Drafting a contract of employment – the devil’s often in the lack of detail
When taking on a new starter, it can be very easy to forget about sorting out their written contract of employment or you might find yourself simply using a basic document you’ve used in the past and which you don’t give much attention to.
However, this can simply be a hostage to fortune. It’s worth spending the time and effort putting together a detailed contract which covers not only things such as hours of work, duties and pay, but which also contains sections on things such as confidentiality and post-employment restrictions, as well as meeting the minimum statutory requirements.
Every employee is required by law to be given a minimum written statement of their terms and conditions of employment and this must contain details of the following:
- the names of the employer and the employee
- the date when the employment began
- the date on which the employee’s period of continuous employment began (taking into account any employment with a previous employer which counts towards that period)
- the rate of the employee’s remuneration or the method of calculating remuneration
- the intervals at which the employee’s remuneration is paid
- any terms and conditions relating to hours of work (including normal working hours)
- any terms and conditions relating to:
– holidays, including public holidays, and holiday pay
– incapacity for work due to sickness or injury and sick pay
– pensions and pension schemes
- the length of notice which the employee has to give and is entitled to receive to terminate their contract of employment
- job title or a brief description of the work for which the employee is employed
- where the employment is not intended to be permanent, the period for which it is expected to continue or, if it is for a fixed term, the date when it is to end
- either the employee’s place of work or, where the employee is required or permitted to work at various places, an indication of that and of the address of the employer
- any collective agreements (with a trade union) which directly affect the terms and conditions of the employment
- where the employee is required to work outside the United Kingdom for a period of more than one month:
– the period for which they are to work outside the United Kingdom
– the currency in which they are to be paid while they are working outside the United Kingdom
– any additional remuneration payable to them, and any benefits to be provided to or in respect of them, by reason of being required to work outside the United Kingdom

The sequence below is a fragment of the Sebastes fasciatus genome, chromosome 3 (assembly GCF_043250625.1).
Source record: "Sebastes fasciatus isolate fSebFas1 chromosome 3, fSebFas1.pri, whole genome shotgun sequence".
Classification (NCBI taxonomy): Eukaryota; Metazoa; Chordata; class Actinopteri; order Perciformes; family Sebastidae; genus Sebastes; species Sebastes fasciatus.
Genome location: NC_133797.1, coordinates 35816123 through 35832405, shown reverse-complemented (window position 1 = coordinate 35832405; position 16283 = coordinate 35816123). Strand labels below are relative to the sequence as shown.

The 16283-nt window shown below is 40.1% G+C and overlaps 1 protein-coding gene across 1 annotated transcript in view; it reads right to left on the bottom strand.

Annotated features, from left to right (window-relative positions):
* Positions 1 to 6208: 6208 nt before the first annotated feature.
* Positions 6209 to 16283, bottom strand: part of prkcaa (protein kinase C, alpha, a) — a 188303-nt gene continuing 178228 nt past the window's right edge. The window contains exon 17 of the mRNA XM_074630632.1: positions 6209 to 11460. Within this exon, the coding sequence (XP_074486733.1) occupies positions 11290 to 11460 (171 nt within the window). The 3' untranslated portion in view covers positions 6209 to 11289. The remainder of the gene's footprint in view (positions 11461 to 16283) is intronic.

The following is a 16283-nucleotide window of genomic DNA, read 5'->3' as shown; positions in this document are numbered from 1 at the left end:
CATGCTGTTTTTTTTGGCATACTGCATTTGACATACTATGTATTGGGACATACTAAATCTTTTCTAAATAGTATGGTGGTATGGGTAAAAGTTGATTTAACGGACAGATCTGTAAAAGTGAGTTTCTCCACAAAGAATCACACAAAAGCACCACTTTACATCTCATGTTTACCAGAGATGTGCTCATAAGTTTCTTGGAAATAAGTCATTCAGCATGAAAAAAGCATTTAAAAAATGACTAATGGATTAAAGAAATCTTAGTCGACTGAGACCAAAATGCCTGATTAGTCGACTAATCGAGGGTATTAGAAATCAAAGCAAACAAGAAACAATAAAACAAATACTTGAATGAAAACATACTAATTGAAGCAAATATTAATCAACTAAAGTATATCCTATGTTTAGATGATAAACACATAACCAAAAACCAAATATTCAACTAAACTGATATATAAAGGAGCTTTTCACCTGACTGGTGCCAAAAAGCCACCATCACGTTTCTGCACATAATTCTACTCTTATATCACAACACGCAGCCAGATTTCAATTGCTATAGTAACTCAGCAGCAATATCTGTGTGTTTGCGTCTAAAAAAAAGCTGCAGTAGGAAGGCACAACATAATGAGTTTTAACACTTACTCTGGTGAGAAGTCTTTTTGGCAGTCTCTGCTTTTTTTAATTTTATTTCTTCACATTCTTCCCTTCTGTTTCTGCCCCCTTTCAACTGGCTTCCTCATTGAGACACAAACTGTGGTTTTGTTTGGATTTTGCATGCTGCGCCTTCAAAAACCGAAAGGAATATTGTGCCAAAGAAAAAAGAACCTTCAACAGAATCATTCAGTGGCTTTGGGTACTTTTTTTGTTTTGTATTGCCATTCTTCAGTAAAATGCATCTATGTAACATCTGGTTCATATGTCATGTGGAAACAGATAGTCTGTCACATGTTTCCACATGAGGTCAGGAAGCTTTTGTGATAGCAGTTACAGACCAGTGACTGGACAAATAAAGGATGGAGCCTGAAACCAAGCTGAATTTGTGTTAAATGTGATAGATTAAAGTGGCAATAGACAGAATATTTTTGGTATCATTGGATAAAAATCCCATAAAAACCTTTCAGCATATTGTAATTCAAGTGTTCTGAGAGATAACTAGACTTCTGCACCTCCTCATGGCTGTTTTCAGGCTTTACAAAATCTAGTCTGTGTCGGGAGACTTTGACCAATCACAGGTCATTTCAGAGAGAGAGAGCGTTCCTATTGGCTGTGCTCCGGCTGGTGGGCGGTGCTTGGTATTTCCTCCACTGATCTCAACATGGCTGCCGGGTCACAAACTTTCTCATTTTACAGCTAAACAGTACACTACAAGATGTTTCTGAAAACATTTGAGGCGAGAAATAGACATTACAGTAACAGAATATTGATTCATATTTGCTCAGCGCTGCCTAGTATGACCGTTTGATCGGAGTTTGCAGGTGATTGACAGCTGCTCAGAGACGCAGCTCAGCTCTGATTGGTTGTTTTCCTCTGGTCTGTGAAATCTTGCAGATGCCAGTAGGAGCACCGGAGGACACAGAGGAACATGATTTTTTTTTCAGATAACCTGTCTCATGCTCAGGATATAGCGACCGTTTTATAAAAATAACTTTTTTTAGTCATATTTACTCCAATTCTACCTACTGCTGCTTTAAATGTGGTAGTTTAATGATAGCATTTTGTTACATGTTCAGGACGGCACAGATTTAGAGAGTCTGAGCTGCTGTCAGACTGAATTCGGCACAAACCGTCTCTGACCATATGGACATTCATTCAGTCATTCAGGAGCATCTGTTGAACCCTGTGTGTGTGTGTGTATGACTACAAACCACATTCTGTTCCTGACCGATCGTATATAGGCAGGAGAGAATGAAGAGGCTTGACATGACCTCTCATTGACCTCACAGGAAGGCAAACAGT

– any terms and conditions relating to their return to the United Kingdom
- any disciplinary rules and disciplinary procedures applicable to the employee (or a reference to the provisions of another document specifying those rules and procedures and where that document is reasonably accessible to the employee)
- details of how and to whom the employee can appeal against any disciplinary decision
- details of how and to whom the employee can raise a grievance relating to their employment
- details of whether a pensions contracting-out certificate is in force in respect of the employee’s employment.
However, it’s advisable also to think about other provisions which are often worth including. For example, you may want to include restrictions on the employee’s ability to deal with your clients or work for a competitor in each case for a period of time after they have left your employment, and if you do, then these restrictions need to be very carefully drafted, as otherwise they are likely to be unenforceable against the employee.
It’s also worth considering whether to include flexibility in the contract in relation to things such as duties and responsibilities and work location, so that if, for example, you relocate your business in future and so want to move the employee’s place of work, they will find it harder to say that the move amounts to a breach of their employment contract.
It’s also a good idea to have carefully drafted employment policies in place dealing with things such as equality and diversity, bullying and harassment, bribery and corruption, whistleblowing, social media and internet usage. Employees are less likely to engage in conduct which you do not want them to if it’s been made clear to them in a written policy what sort of conduct is and is not prohibited and what the consequences of breaching the policy could turn out to be. You also will be on stronger ground as an employer if you discipline or dismiss an employee for misconduct and you can point to a document which clearly prohibited that conduct and which you can also demonstrate that you drew to the attention of the employee.
For more information about any of the above or for practical commercial advice on this or any other aspect of employment law, please contact Nigel Crebbin of the Berg Employment Team on 0161 833 9211 or email him at email@example.com. Follow Berg’s employment team at Twitter: #BergHR.
(The information and opinions contained in this article are not intended to be comprehensive, nor to provide legal advice. No responsibility for its accuracy or correctness is assumed by Berg or any of its partners or employees. Professional legal advice should be obtained before taking, or refraining from taking, any action as a result of this article.)
Nov 13, 2014